It may seem unfathomable that the thoughts you think can literally change your brain. However, neurotransmitters like dopamine serotonin, oxytocin. GABA, cortisol, and others are altered based upon our most consistent thought patterns.
For instance, if you consistently think thoughts like, “I can’t do this,” or “This is too hard,” or “I’m so depressed,” or “It’s such a crappy day,” etc. it may seem as though these are only cognitive choices. These little thoughts are indeed physiologically altering, though.
Thoughts like these will not boost your immune system, create more dopamine, known as the motivation molecule, or induce higher levels of serotonin and oxytocin which are known for making us feel happy, positive, and even improve our cognitive functioning. Uplifting, positive thoughts, indeed, do.
Your thoughts can literally cause you to be smarter, more fulfilled, and more eager to take on challenges that come up in your day, or tackle a challenging problem that then causes you to get a raise at work, or offers you an inventive new product that you can offer to the world as an entrepreneur. They can cause the grey matter in your brain to grow, and new neurons to develop so that you can write incredible songs and poetry or paint absolute masterpieces.
Your thoughts can also cause sickness, and even an early death by inducing anxiety, raising cortisol and adrenaline levels and inciting inflammatory cytokines that cause just about every disease we struggle within modern society.
While some researchers chalk this phenomenon up to the Placebo effect, and others are convinced that our consciousness directly impacts our DNA, our cell signaling pathways, and yes, even the neurotransmitters released in our brains, it doesn’t really matter how our thoughts are changing our physical health – -because they simply do. 
One of the many gifts of meditation is to help you gain control of your thoughts so that negative ones don’t run rampant in your mind, and thus alter your physiology in a negative way.
Meditation offers a silencing of what has been called the “base level” emotional state which is really nothing more than the inner critic roaming ceaselessly from topic to topic, and often with no positive direction.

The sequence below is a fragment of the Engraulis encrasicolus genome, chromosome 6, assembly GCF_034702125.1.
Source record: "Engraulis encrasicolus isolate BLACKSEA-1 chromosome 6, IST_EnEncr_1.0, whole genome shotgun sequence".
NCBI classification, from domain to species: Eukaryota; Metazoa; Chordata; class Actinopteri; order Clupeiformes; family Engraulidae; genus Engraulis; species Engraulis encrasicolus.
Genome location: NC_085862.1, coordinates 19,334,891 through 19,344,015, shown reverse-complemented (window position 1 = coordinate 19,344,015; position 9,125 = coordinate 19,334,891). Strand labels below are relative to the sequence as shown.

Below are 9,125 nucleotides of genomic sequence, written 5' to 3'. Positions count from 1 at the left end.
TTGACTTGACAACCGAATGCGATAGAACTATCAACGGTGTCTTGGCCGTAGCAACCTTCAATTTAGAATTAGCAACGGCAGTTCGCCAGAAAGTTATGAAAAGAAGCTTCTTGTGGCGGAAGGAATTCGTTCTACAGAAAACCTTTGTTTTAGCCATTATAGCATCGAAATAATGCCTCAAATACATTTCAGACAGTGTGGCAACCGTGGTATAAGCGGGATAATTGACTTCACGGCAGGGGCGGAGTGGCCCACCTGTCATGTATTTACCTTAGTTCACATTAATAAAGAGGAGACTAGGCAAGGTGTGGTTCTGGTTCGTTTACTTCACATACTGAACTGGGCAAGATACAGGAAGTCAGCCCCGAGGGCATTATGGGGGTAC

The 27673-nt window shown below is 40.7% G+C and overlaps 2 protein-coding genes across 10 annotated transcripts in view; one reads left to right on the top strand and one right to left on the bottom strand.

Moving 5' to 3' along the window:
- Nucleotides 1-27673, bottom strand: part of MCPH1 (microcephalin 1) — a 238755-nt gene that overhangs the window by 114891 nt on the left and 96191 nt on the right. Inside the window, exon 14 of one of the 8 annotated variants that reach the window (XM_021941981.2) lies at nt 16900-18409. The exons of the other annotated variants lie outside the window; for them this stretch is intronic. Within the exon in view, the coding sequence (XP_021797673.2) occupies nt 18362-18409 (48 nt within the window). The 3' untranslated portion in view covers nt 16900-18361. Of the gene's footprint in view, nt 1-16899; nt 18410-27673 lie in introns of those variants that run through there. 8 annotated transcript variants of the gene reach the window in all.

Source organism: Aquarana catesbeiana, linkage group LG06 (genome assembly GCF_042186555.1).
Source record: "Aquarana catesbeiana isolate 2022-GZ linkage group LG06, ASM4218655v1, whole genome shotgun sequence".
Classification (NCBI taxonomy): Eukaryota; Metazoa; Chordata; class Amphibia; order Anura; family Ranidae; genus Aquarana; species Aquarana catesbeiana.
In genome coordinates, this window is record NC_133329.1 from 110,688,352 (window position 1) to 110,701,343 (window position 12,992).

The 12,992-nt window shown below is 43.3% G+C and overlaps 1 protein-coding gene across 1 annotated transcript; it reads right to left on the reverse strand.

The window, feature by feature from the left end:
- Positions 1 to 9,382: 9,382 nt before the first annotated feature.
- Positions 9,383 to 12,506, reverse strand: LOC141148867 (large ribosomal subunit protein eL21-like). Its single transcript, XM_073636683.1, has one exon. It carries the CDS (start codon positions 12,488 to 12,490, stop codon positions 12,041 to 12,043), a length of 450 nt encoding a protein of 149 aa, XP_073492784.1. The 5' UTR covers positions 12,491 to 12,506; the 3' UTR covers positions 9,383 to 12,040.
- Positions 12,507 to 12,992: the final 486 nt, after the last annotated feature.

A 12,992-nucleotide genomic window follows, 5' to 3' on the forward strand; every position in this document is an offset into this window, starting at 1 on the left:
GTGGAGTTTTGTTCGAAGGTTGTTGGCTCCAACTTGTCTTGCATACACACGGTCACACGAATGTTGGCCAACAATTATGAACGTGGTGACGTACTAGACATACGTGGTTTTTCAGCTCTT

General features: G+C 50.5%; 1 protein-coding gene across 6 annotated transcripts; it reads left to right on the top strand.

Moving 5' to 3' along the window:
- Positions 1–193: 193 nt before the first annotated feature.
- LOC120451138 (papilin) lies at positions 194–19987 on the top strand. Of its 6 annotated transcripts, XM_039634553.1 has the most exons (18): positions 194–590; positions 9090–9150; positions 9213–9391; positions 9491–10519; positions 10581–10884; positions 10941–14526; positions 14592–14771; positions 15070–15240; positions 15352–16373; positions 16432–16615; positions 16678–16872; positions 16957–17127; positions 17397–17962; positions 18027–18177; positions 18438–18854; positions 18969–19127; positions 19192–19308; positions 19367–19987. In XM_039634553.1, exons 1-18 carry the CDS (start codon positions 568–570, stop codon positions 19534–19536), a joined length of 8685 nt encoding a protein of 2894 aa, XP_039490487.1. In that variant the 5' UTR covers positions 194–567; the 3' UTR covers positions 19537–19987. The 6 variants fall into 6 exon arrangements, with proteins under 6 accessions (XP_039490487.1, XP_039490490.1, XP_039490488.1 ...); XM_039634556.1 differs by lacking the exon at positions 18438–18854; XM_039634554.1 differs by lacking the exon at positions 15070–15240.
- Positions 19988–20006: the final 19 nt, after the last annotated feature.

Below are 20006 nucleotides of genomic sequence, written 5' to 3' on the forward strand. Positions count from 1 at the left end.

Simply closing your eyes, and focusing on your breath gives your mind something to focus on, which begins to alter the baseline emotional state, and your ensuing physical and mental health.
Meditation also alters the hippocampus, the prefrontal cortex, and other key areas of the brain associated with memory, learning, attention, concentration, altruism, creativity, and other important cognitive functions. 
Meditation is one of the few ways to stop a habit of negative self-talk effectively and change it toward thinking that can not only fuel a positive worldview, but actually heal us when we are sick, and uplift us when we are sad.
If you want to silence your “inner critic” – that annoying voice that tells you that you aren’t good enough or that you can’t achieve anything you desire that is riddled with self-doubt, then try the following tips to change your thoughts, and thus change your brain:
- If you are a sensitive person, then ask yourself how you can take one step toward your goal that you KNOW you can achieve, and then take it. This will build an internal locus of control which is what positive psychologists call an inner belief that you can achieve anything you put your mind to.
- If you are a perfectionist, ask yourself how you can make something better, but withhold judgment. Don’t say to yourself, “This isn’t good enough.” Instead ask the question, “This is amazing but how can I make it even better.” This slight shift in thinking opens opportunities instead of building more self-doubt and a lack of confidence.
- If you catch yourself thinking limiting thoughts even though you want to think empowering ones, write down the limiting thoughts on a piece of paper, and then write down three reasons why you know it isn’t true. Seeing this in writing will have a profound effect on your inner belief, and thus the thoughts that you most consistently harbor.
- Meditate and just observe your thoughts as they arise – the good, the bad, the indifferent. Don’t get lost in any train of thought. Just label it as thinking. Let emotions or bodily sensations rise and fall away. This will help you to begin to differentiate yourself from your thoughts and empower you to then change them.
Your mind will always think, but you can control what you think more than you may realize. Take control of your thinking, and you’ll gain control of your mind, body and total experience. A more positive outlook will always reflect in your body and day-to-day circumstances.
 Benedetti, F., Carlino, E., & Pollo, A. (2010). How Placebos Change the Patient’s Brain. Neuropsychopharmacology, 36(1), 339-354. doi:10.1038/npp.2010.81